In vitro implementation of a stack data structure based on DNA strand displacement

by Nunzia Lopiccolo

16:00 (40 min) in Daysh G.07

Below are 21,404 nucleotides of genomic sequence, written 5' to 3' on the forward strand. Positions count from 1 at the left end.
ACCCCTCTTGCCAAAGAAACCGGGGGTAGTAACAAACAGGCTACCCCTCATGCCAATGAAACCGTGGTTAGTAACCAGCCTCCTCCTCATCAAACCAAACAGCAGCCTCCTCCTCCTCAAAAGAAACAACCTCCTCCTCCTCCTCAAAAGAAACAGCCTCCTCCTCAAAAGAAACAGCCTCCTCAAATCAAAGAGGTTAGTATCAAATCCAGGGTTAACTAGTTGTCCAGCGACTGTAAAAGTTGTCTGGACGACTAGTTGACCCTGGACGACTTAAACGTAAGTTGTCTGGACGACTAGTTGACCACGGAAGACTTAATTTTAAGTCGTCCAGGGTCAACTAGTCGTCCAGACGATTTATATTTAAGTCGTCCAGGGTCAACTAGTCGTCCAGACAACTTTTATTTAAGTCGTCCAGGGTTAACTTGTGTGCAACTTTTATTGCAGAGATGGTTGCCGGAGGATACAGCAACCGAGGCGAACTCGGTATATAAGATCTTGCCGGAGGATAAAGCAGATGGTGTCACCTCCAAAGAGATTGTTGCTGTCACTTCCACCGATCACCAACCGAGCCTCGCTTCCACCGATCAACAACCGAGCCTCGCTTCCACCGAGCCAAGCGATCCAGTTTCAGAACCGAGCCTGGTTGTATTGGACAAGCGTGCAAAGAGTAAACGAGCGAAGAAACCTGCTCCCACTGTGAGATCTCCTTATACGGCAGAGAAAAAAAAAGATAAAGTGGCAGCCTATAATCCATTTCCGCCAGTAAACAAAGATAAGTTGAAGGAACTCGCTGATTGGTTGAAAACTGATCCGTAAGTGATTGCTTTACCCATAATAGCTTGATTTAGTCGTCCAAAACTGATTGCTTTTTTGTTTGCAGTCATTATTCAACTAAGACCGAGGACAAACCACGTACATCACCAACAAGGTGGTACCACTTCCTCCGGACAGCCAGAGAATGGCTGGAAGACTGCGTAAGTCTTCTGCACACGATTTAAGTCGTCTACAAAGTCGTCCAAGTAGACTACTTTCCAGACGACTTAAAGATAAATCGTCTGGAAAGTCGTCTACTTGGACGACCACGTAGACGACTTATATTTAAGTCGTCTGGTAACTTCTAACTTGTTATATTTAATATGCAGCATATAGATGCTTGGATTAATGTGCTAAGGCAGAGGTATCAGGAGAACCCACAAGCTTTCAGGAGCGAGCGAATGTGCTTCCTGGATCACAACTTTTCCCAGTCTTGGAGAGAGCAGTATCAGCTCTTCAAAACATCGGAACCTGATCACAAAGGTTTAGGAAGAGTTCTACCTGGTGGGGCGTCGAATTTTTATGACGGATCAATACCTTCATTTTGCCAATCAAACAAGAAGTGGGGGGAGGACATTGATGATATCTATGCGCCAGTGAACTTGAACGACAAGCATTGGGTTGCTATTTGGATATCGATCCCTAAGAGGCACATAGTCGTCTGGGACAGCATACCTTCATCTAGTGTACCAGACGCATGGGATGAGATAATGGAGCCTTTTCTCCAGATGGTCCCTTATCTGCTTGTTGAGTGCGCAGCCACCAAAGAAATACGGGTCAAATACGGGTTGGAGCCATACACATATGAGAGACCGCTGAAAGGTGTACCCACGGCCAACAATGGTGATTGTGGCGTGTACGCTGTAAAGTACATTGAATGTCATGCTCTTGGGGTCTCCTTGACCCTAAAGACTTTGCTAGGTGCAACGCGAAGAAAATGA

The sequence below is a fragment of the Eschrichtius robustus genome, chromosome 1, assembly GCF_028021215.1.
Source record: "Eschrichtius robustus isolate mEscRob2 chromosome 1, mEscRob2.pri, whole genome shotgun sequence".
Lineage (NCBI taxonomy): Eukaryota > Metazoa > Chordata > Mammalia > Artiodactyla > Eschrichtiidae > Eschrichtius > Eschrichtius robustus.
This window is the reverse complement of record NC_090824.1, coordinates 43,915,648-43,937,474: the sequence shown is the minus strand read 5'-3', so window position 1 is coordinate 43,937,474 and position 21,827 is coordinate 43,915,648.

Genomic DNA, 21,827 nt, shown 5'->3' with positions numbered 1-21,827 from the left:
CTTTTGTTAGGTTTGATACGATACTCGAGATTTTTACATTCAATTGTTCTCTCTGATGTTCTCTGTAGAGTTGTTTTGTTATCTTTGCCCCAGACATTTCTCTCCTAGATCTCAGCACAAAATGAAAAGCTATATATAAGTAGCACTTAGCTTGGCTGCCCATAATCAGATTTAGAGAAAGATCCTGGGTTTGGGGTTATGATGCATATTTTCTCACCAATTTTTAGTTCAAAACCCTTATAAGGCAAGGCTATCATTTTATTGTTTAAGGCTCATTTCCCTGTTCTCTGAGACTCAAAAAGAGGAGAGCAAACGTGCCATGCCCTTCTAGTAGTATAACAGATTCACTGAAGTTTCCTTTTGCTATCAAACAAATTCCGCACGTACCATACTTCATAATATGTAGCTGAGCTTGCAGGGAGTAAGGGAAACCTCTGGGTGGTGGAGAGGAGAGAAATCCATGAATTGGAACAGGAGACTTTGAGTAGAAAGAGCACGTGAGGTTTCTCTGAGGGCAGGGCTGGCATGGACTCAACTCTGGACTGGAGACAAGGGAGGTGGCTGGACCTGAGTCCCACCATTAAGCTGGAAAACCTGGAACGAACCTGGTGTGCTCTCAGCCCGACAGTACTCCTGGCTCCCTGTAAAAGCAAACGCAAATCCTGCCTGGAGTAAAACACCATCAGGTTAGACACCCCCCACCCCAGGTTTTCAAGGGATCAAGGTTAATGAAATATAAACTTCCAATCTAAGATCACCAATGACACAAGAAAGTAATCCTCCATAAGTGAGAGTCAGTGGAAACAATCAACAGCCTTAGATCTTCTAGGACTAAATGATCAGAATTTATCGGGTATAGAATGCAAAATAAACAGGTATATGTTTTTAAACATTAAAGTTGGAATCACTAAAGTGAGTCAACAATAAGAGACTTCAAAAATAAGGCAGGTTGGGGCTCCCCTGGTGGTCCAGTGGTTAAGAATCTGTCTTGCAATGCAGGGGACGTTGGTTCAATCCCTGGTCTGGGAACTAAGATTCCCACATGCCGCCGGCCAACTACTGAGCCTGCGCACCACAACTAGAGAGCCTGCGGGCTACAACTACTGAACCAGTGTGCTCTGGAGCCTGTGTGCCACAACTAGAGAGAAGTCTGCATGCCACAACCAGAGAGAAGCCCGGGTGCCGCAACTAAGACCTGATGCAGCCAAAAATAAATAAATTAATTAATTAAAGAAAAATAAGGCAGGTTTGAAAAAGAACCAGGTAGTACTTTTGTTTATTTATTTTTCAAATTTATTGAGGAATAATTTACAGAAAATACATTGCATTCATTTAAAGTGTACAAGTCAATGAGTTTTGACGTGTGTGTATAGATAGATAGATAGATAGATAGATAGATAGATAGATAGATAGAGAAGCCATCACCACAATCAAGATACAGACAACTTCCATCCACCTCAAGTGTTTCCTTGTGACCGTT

DNA computing represents an excellent way to organise at a scalable level the design of molecular devices made of nucleic acids. Our work is an example of computation at the molecular scale using a core mechanism known as nucleic-acid "strand displacement cascades" to engineer an in vitro signal recorder based on DNA. The signal recorder implements a stack data structure in which both data as well as operators are represented by single stranded DNA "bricks". The stack grows by adding push and write bricks and shrinks in last-in-first-out manner by adding pop and read bricks. The design of the signal recorder has been optimised using an evolutionary algorithm tailored to optimising nucleic acid sequences that predictively fold into our desired target structures. The device mode of operations have been experimentally tested and imaged via a transmission electron microscopy that demonstrate the capability of the device to store and later release several successive signals.